Any facts established by the racist, colonialist, settler occupation do not earn it any rights or commitments by others unless they are legitimised by the victim – the original people of the country. Therefore, there is no deal without a Palestinian partner, just as there is no wedding without a bride or a bridegroom. What really occurs in a situation like this is an attempt by the strong party to impose the solution it wants. This will be illegitimate and temporary and can be transcended in the event of a change in the actual balance of power.

Israel needed and continues to need legitimacy from and recognition by its victim. Therefore, the deal cannot go ahead at the Arab or international levels if it is not approved at the Palestinian level.

Some Palestinians and Arabs exaggerate the Trump deal and react to it as though it were an inescapable fate that we have no chance of foiling. They hold that it will be implemented with or without Palestinian acquiescence, that it will include a Palestinian state in Gaza once it is expanded by 720 square kilometres into Sinai and the isolated Palestinian population centres in the West Bank have been annexed to it or to Jordan. However, those are simply nothing more than plans that have existed in Israeli and US circles for a long time, they have never seen the light, and they might never see it at all.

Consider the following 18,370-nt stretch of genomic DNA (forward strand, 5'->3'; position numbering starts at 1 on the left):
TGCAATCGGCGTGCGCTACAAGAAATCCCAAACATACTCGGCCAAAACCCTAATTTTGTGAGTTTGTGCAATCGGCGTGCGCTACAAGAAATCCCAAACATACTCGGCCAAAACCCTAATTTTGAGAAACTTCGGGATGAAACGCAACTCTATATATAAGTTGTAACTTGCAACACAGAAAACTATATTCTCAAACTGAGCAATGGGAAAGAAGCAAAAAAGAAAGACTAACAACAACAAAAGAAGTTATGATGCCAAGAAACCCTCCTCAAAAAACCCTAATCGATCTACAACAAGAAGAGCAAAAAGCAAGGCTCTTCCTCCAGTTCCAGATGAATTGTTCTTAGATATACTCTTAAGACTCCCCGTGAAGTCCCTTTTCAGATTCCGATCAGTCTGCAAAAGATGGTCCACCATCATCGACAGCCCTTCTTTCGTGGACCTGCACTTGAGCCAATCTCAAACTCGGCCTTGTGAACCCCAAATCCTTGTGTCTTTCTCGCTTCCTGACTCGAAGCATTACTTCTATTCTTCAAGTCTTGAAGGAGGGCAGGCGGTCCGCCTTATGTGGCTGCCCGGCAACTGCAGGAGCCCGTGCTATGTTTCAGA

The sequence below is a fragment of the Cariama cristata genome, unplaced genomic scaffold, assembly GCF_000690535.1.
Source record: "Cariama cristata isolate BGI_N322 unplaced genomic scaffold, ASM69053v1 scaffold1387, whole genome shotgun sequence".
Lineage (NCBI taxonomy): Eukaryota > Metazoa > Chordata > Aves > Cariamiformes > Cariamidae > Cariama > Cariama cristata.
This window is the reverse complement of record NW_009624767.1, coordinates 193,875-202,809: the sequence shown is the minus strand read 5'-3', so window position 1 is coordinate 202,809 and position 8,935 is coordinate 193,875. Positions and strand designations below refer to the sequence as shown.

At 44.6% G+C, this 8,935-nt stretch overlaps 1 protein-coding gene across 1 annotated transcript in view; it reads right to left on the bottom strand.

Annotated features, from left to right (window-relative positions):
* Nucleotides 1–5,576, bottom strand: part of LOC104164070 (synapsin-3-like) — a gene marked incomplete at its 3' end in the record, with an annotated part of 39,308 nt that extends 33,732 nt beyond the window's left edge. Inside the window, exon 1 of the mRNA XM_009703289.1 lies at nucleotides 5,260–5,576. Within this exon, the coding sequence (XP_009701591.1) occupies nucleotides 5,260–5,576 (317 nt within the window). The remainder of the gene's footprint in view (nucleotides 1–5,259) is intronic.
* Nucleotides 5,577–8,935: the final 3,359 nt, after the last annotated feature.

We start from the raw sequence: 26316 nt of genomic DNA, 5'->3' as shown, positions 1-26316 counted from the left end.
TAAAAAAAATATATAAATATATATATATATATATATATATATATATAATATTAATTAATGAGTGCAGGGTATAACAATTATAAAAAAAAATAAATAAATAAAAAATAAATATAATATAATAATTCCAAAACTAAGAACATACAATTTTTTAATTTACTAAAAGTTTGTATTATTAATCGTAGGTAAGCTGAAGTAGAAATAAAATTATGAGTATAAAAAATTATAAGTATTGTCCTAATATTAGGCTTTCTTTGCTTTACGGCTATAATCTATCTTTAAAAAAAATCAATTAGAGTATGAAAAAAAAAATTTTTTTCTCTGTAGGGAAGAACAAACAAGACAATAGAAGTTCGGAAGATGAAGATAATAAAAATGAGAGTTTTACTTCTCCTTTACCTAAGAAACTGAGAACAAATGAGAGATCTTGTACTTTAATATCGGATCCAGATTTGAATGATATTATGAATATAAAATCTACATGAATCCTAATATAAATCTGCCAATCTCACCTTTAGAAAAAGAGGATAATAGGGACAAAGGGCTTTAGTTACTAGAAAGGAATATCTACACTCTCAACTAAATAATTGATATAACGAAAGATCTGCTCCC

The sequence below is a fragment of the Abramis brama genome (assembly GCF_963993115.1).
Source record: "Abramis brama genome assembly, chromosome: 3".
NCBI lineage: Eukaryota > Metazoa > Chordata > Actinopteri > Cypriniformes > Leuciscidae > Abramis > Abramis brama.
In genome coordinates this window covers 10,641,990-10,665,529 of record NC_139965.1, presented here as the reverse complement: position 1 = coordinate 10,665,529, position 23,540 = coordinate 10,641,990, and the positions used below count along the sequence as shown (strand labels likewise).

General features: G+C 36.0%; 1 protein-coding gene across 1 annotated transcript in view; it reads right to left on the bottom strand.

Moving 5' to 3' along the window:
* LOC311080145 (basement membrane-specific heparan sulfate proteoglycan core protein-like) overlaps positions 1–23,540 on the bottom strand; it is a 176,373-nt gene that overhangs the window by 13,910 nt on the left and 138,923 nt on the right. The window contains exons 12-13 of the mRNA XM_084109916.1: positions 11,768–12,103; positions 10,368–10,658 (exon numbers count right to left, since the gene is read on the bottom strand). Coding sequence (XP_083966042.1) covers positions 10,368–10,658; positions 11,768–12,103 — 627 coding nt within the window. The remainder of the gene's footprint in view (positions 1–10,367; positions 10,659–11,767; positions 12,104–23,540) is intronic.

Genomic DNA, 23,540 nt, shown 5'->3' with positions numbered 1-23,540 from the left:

Some make it seem as though various Palestinian quarters are working to facilitate the deal, to the extent that Fatah accuses Hamas of doing so by implementing a plan to separate the Gaza Strip from the West Bank behind a smokescreen of a long-term truce and a humanitarian solution for Gaza without the PA’s involvement and at its expense.

As for Hamas, it claims that president Abbas is facilitating the deal by imposing punitive measures against Gaza, convening the Palestine National Council of the PLO unilaterally and holding on to the goal of empowering the government by insisting that it should totally control Gaza, or that Hamas should be responsible for everything, or that the Fatah-led PA should be in charge of everything.

In fact, all parties oppose the deal, but they are facilitating its implementation by not putting an end to the internal division, and by adopting positions, policies and measures that exacerbate disunity, which amounts to a net loss for the Palestinians and a net gain for Israel.

On the other hand, there are those who underestimate the deal and claim that it was still-born, that the Palestinian position killed it off before it was announced or turned it into a regional threat, and that it therefore should not be a cause for fear or panic.

The deal can be undermined, not merely hindered, by formulating a comprehensive vision that will lead to real national unity on the basis of withdrawing recognition of Israel and adhering to the historic Palestinian narrative and rights, foremost of which is the right of return. Such a vision should lead to a new political strategy of struggle, and it should be backed by a political will that includes a readiness to pay the necessary price of fulfilling it.



 [Samira Ka1]